This jam has the great sloe taste. I was surprised, to be honest, because I thought that the flavour transfer to the wine and vodka would mean it carried less punch. That’s not the case at all and you’ll enjoy the earthy/fruity flavour of sloes.
I’ll confess that the first time I made a sloe fridge jam it was out of laziness. I had fresh sloes and I didn’t want the faff of stoning or putting through a jelly bag. So I thought about making the jam with stones and all, and then sieving out the stones. And it worked.
This recipe is no harder. In fact, it’s easier because I’ve changed the order of things around a little.
You’ll need some granulated sugar and some sterilised jam jars or other containers for your finished jam.
This jam has a lower sugar content than normal jams at only 50% of the weight of the fruit. It will keep OK outside the fridge until opened. Once open, keep it in the fridge. Want to have a go? Read on…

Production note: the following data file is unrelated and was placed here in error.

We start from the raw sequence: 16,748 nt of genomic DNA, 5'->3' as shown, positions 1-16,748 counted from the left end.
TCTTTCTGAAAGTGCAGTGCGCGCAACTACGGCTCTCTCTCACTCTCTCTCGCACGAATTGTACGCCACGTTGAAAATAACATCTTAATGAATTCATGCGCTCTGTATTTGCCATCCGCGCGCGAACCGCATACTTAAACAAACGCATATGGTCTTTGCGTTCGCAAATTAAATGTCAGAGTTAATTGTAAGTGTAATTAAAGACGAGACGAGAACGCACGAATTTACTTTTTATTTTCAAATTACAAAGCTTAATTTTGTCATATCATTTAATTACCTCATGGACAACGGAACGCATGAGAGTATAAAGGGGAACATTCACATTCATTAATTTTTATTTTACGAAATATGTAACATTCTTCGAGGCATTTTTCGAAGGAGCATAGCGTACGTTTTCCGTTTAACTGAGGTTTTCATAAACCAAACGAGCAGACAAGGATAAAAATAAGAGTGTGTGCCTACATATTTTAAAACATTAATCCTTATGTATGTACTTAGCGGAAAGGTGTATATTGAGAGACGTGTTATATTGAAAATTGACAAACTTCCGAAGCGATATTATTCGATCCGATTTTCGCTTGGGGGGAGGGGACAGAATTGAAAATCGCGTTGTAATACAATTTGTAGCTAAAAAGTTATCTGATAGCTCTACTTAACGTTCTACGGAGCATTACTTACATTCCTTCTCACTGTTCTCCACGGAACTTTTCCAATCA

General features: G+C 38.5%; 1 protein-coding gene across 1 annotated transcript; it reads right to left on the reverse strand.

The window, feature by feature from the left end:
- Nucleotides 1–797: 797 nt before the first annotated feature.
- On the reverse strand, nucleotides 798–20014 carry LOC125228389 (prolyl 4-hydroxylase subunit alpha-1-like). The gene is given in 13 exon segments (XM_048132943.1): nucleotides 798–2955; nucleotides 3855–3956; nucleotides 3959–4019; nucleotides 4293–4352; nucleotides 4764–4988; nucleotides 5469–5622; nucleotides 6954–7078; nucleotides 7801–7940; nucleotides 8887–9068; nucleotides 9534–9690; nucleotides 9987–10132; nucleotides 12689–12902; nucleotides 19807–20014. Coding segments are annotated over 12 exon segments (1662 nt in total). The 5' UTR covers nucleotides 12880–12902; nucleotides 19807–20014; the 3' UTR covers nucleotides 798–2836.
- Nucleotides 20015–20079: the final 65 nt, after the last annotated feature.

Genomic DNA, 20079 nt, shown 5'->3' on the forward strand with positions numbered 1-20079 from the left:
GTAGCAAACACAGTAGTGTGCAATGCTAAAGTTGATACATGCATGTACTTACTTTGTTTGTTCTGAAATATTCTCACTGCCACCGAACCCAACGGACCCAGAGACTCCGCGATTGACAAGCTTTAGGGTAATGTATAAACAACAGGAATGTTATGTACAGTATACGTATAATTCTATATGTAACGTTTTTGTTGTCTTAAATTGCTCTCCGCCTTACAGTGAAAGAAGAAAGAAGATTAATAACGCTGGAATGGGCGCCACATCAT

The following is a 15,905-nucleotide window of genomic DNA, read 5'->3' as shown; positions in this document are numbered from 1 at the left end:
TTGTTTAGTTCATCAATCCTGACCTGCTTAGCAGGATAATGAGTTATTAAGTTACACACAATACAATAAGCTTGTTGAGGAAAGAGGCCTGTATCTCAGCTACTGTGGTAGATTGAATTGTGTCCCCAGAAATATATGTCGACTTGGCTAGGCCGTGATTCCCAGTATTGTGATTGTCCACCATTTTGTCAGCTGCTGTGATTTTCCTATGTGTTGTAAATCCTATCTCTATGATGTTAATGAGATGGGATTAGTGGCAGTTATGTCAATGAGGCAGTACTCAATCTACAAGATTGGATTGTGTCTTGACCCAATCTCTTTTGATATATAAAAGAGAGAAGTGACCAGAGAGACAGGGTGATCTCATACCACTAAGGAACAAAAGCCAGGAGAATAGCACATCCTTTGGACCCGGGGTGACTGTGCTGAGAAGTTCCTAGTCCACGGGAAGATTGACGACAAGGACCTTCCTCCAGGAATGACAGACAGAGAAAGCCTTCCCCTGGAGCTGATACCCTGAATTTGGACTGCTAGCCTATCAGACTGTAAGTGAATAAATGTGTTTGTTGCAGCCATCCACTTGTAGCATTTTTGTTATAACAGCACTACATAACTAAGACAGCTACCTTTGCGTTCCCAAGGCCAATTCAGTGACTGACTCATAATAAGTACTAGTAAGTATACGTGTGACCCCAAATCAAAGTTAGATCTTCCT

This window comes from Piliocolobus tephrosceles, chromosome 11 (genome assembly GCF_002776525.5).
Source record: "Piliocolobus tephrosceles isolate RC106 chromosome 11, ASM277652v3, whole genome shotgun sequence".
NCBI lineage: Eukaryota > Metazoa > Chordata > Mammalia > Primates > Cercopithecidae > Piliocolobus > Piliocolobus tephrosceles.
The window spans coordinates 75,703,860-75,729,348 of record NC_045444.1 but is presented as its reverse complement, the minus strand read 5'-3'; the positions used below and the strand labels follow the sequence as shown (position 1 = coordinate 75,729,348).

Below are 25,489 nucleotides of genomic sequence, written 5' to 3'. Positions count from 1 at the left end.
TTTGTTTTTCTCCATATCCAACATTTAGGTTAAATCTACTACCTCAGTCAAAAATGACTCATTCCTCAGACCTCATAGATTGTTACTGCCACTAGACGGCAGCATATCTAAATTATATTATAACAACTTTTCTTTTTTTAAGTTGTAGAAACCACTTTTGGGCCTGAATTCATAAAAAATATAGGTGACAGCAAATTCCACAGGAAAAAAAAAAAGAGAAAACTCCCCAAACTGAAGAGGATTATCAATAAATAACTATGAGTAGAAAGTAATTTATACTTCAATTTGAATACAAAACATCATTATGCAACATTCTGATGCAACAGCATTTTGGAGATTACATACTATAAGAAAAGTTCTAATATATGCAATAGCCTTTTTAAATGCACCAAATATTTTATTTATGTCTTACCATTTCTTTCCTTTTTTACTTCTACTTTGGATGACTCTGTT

Sloe vodka jam recipe
Method and ingredients quantities
Take the sloes from the wine/vodka which should be quite soft by now. Rub them through a sieve or the fine strainer of a food mill and collect the pulp. Compost the pips and skin remaining. If they’re difficult to rub through, put them in a pan with a little water and boil up until they are soft. Then pass through the sieve or food mill.
Weigh the pulp you have and then weigh out half the amount of granulated sugar.
Pop the pulp and sugar into a large saucepan. Heat it gently until the sugar has fully dissolved. Then bring to a fast boil for 5 minutes. Remove from the heat and stir. Pour carefully into your prepared containers and seal.
There. I hope you feel suitably proud of yourself when you make such good use of your harvest.
I see no reason why this method should not be done with damsons, elderberries and the like. Do give it a go and tell me how you get on.